But as Rome increased its power in the eastern Mediterranean, it grew more impatient with these Celtic troublemakers. After the battle of Magnesia in 180BC, in which Galatian mercenaries fought the Romans on the side of the losing Syrians, the Romans invaded Galatia in 179BC and forced it to submit to Rome.

As a client state of Rome, the Galatians managed to continue their Celtic tradition of fighting on the losing side in causes not their own. They backed the Roman General Pompey in his struggle against Julius Caesar in the Roman Civil War, and then they backed Mark Anthony against Octavian (Augustus Caesar) in the civil war that followed Julius Caesar’s assassination. Belatedly sensing which way the wind was blowing, the last Galatian king Amyntas tried to fix things at the last minute by switching sides on the eve of the decisive naval battle of Actium (which we remember Richard Burton losing in the movie “Cleopatra”).

The switch proved timely. The victorious Octavian confirmed Amyntas on his throne as king of Galatia, but when Amyntas mysteriously died in an ambush six years later Octavian (now the emperor Augustus Caesar) terminated his kingdon and proclaimed Galatia a Roman province.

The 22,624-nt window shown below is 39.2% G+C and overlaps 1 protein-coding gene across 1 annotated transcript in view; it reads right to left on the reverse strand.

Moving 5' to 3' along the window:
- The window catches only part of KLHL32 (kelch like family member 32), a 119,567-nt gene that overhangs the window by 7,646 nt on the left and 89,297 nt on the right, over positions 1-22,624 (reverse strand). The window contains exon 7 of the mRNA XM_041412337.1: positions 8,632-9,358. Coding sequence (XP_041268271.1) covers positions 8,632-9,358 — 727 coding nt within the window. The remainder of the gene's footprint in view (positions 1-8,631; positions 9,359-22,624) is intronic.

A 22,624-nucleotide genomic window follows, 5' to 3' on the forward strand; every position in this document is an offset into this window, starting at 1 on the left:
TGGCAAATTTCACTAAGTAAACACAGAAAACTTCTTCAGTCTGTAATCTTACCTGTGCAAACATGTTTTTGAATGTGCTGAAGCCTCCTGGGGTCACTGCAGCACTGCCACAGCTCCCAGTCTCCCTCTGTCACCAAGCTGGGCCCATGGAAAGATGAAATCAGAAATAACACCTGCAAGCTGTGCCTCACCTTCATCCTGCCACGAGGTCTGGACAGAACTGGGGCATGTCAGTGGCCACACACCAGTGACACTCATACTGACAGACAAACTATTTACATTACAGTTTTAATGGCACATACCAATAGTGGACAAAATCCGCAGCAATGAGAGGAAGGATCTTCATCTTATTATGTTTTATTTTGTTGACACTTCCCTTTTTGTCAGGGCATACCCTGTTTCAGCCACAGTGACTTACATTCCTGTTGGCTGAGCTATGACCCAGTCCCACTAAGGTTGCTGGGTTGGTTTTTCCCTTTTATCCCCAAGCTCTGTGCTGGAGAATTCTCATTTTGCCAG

About 75 years after this, Galatia again entered history through the Epistle of Paul in which the apostle admonished them as “you foolish Galatians” (Galatians 3:1). But were those foolish Galatians the Celtic Galatians? Scholars disagree about the precise locations of the “churches of Galatia” referred to in the Acts of the Apostles and to which Paul addressed his epistle. The problem is that the Roman province of Galatia contained areas not part of the original Celtic homeland. Today many scholars think these Christian churches were located on lands south of the Anatolian Plateau that were only added to Galatia when Roman administrators re-drew the boundaries of the province.

Nevertheless Celtic culture and language in Galatia seems to have persisted into the last years of the Roman Empire. Centuries after Paul’s epistle, the linguist and Bible translator St. Jerome briefly stopped over in Ancyra and noted that the natives of the region spoke a Gaulish language. Be that as it may, it seems that the Celtic nature of Galatia had all but faded away by the time the Turks swept in and established their Ottoman Empire.

Still, like many other Celtic countries, the lost realm of Galatia can boast its own distinct animal. Joining the Breton ermine, plus the Manx, Cymric, Kellas and Cornish Rex cats, along with the Wolfhound, Corgi, and Scotty dogs in the ranks of Celtic mascots is the Kangal dog. Today considered the native Turkish dog, the golden-haired Kan-gal (“dog of the Galatians”) is native to the area northeast of Ankara and is believed to have been introduced by the original Celtic settlers of Galatia.

Next month we’ll resume with stories drawn from the over 1000 historical entries in the 2003 Celtic Calendar, an historical and mythological calendar now available from the Celtic League American Branch.